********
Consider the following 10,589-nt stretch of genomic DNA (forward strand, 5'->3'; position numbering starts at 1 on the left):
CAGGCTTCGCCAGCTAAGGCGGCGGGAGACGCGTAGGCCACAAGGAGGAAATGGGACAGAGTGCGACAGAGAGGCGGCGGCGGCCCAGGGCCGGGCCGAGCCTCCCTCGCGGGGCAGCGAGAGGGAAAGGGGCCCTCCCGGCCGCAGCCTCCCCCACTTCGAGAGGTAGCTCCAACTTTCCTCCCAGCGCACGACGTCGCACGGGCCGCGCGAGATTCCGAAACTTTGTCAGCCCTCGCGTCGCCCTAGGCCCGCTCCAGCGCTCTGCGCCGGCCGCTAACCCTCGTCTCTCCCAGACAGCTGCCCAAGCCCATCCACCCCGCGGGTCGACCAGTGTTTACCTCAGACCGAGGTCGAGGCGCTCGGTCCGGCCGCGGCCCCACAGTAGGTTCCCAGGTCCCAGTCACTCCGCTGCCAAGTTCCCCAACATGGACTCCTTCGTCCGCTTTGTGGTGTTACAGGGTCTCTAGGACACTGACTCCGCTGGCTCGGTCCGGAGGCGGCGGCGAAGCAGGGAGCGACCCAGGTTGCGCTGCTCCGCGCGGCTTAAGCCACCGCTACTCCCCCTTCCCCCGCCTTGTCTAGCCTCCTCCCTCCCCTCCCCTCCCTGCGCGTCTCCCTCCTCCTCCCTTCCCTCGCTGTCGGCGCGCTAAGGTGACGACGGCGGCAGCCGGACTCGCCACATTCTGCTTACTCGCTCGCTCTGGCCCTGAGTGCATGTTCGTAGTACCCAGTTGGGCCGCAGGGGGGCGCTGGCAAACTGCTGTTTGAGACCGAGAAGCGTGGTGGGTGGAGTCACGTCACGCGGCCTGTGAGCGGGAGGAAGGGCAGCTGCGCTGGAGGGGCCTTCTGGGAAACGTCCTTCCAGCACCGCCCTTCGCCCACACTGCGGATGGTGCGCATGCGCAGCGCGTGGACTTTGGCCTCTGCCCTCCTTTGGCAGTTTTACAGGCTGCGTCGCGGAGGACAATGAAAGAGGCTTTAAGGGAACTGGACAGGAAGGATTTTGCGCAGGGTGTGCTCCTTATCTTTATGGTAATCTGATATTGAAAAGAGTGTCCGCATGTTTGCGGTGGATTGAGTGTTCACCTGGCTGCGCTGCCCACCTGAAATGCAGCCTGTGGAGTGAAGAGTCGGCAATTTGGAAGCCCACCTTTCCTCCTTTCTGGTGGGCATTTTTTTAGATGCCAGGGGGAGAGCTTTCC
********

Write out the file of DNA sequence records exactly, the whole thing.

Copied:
Consider the following 10,589-nt stretch of genomic DNA (forward strand, 5'->3'; position numbering starts at 1 on the left):
CAGGCTTCGCCAGCTAAGGCGGCGGGAGACGCGTAGGCCACAAGGAGGAAATGGGACAGAGTGCGACAGAGAGGCGGCGGCGGCCCAGGGCCGGGCCGAGCCTCCCTCGCGGGGCAGCGAGAGGGAAAGGGGCCCTCCCGGCCGCAGCCTCCCCCACTTCGAGAGGTAGCTCCAACTTTCCTCCCAGCGCACGACGTCGCACGGGCCGCGCGAGATTCCGAAACTTTGTCAGCCCTCGCGTCGCCCTAGGCCCGCTCCAGCGCTCTGCGCCGGCCGCTAACCCTCGTCTCTCCCAGACAGCTGCCCAAGCCCATCCACCCCGCGGGTCGACCAGTGTTTACCTCAGACCGAGGTCGAGGCGCTCGGTCCGGCCGCGGCCCCACAGTAGGTTCCCAGGTCCCAGTCACTCCGCTGCCAAGTTCCCCAACATGGACTCCTTCGTCCGCTTTGTGGTGTTACAGGGTCTCTAGGACACTGACTCCGCTGGCTCGGTCCGGAGGCGGCGGCGAAGCAGGGAGCGACCCAGGTTGCGCTGCTCCGCGCGGCTTAAGCCACCGCTACTCCCCCTTCCCCCGCCTTGTCTAGCCTCCTCCCTCCCCTCCCCTCCCTGCGCGTCTCCCTCCTCCTCCCTTCCCTCGCTGTCGGCGCGCTAAGGTGACGACGGCGGCAGCCGGACTCGCCACATTCTGCTTACTCGCTCGCTCTGGCCCTGAGTGCATGTTCGTAGTACCCAGTTGGGCCGCAGGGGGGCGCTGGCAAACTGCTGTTTGAGACCGAGAAGCGTGGTGGGTGGAGTCACGTCACGCGGCCTGTGAGCGGGAGGAAGGGCAGCTGCGCTGGAGGGGCCTTCTGGGAAACGTCCTTCCAGCACCGCCCTTCGCCCACACTGCGGATGGTGCGCATGCGCAGCGCGTGGACTTTGGCCTCTGCCCTCCTTTGGCAGTTTTACAGGCTGCGTCGCGGAGGACAATGAAAGAGGCTTTAAGGGAACTGGACAGGAAGGATTTTGCGCAGGGTGTGCTCCTTATCTTTATGGTAATCTGATATTGAAAAGAGTGTCCGCATGTTTGCGGTGGATTGAGTGTTCACCTGGCTGCGCTGCCCACCTGAAATGCAGCCTGTGGAGTGAAGAGTCGGCAATTTGGAAGCCCACCTTTCCTCCTTTCTGGTGGGCATTTTTTTAGATGCCAGGGGGAGAGCTTTCC